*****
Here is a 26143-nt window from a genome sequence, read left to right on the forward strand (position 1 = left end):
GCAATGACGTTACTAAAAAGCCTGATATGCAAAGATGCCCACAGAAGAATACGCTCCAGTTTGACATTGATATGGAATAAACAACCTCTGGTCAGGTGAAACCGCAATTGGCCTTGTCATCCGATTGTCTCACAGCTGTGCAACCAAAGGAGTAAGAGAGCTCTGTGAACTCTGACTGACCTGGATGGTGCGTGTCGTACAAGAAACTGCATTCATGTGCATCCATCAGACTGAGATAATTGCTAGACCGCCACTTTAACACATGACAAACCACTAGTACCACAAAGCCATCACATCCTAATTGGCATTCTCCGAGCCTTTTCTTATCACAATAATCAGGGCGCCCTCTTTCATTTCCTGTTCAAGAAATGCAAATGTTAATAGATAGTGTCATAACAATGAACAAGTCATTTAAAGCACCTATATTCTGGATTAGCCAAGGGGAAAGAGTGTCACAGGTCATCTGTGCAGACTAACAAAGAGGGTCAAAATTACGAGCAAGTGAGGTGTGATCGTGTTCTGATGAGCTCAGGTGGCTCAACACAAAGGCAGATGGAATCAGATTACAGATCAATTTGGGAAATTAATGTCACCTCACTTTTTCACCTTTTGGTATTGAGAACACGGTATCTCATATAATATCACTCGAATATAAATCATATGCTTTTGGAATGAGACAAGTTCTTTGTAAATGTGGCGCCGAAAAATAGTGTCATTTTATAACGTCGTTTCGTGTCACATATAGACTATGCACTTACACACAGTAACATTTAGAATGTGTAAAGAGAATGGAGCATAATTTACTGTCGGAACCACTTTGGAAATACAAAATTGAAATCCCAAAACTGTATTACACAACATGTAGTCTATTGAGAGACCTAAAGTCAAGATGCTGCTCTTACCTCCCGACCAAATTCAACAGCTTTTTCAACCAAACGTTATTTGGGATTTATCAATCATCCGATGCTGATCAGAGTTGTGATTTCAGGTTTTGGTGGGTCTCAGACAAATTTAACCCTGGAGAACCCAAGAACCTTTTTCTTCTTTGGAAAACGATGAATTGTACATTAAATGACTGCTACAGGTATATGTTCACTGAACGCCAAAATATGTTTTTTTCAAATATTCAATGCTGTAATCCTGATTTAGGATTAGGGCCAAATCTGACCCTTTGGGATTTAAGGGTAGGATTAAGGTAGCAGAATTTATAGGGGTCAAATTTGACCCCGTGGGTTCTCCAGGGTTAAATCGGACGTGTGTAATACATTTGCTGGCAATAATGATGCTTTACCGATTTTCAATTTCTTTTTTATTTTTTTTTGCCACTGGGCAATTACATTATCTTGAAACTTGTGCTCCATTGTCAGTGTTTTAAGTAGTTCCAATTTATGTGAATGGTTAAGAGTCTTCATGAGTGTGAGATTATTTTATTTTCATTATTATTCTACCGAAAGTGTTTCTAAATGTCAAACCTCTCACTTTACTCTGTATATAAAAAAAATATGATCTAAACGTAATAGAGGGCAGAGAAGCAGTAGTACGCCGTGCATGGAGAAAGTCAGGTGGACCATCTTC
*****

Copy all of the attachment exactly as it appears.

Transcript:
Here is a 26143-nt window from a genome sequence, read left to right on the forward strand (position 1 = left end):
GCAATGACGTTACTAAAAAGCCTGATATGCAAAGATGCCCACAGAAGAATACGCTCCAGTTTGACATTGATATGGAATAAACAACCTCTGGTCAGGTGAAACCGCAATTGGCCTTGTCATCCGATTGTCTCACAGCTGTGCAACCAAAGGAGTAAGAGAGCTCTGTGAACTCTGACTGACCTGGATGGTGCGTGTCGTACAAGAAACTGCATTCATGTGCATCCATCAGACTGAGATAATTGCTAGACCGCCACTTTAACACATGACAAACCACTAGTACCACAAAGCCATCACATCCTAATTGGCATTCTCCGAGCCTTTTCTTATCACAATAATCAGGGCGCCCTCTTTCATTTCCTGTTCAAGAAATGCAAATGTTAATAGATAGTGTCATAACAATGAACAAGTCATTTAAAGCACCTATATTCTGGATTAGCCAAGGGGAAAGAGTGTCACAGGTCATCTGTGCAGACTAACAAAGAGGGTCAAAATTACGAGCAAGTGAGGTGTGATCGTGTTCTGATGAGCTCAGGTGGCTCAACACAAAGGCAGATGGAATCAGATTACAGATCAATTTGGGAAATTAATGTCACCTCACTTTTTCACCTTTTGGTATTGAGAACACGGTATCTCATATAATATCACTCGAATATAAATCATATGCTTTTGGAATGAGACAAGTTCTTTGTAAATGTGGCGCCGAAAAATAGTGTCATTTTATAACGTCGTTTCGTGTCACATATAGACTATGCACTTACACACAGTAACATTTAGAATGTGTAAAGAGAATGGAGCATAATTTACTGTCGGAACCACTTTGGAAATACAAAATTGAAATCCCAAAACTGTATTACACAACATGTAGTCTATTGAGAGACCTAAAGTCAAGATGCTGCTCTTACCTCCCGACCAAATTCAACAGCTTTTTCAACCAAACGTTATTTGGGATTTATCAATCATCCGATGCTGATCAGAGTTGTGATTTCAGGTTTTGGTGGGTCTCAGACAAATTTAACCCTGGAGAACCCAAGAACCTTTTTCTTCTTTGGAAAACGATGAATTGTACATTAAATGACTGCTACAGGTATATGTTCACTGAACGCCAAAATATGTTTTTTTCAAATATTCAATGCTGTAATCCTGATTTAGGATTAGGGCCAAATCTGACCCTTTGGGATTTAAGGGTAGGATTAAGGTAGCAGAATTTATAGGGGTCAAATTTGACCCCGTGGGTTCTCCAGGGTTAAATCGGACGTGTGTAATACATTTGCTGGCAATAATGATGCTTTACCGATTTTCAATTTCTTTTTTATTTTTTTTTGCCACTGGGCAATTACATTATCTTGAAACTTGTGCTCCATTGTCAGTGTTTTAAGTAGTTCCAATTTATGTGAATGGTTAAGAGTCTTCATGAGTGTGAGATTATTTTATTTTCATTATTATTCTACCGAAAGTGTTTCTAAATGTCAAACCTCTCACTTTACTCTGTATATAAAAAAAATATGATCTAAACGTAATAGAGGGCAGAGAAGCAGTAGTACGCCGTGCATGGAGAAAGTCAGGTGGACCATCTTC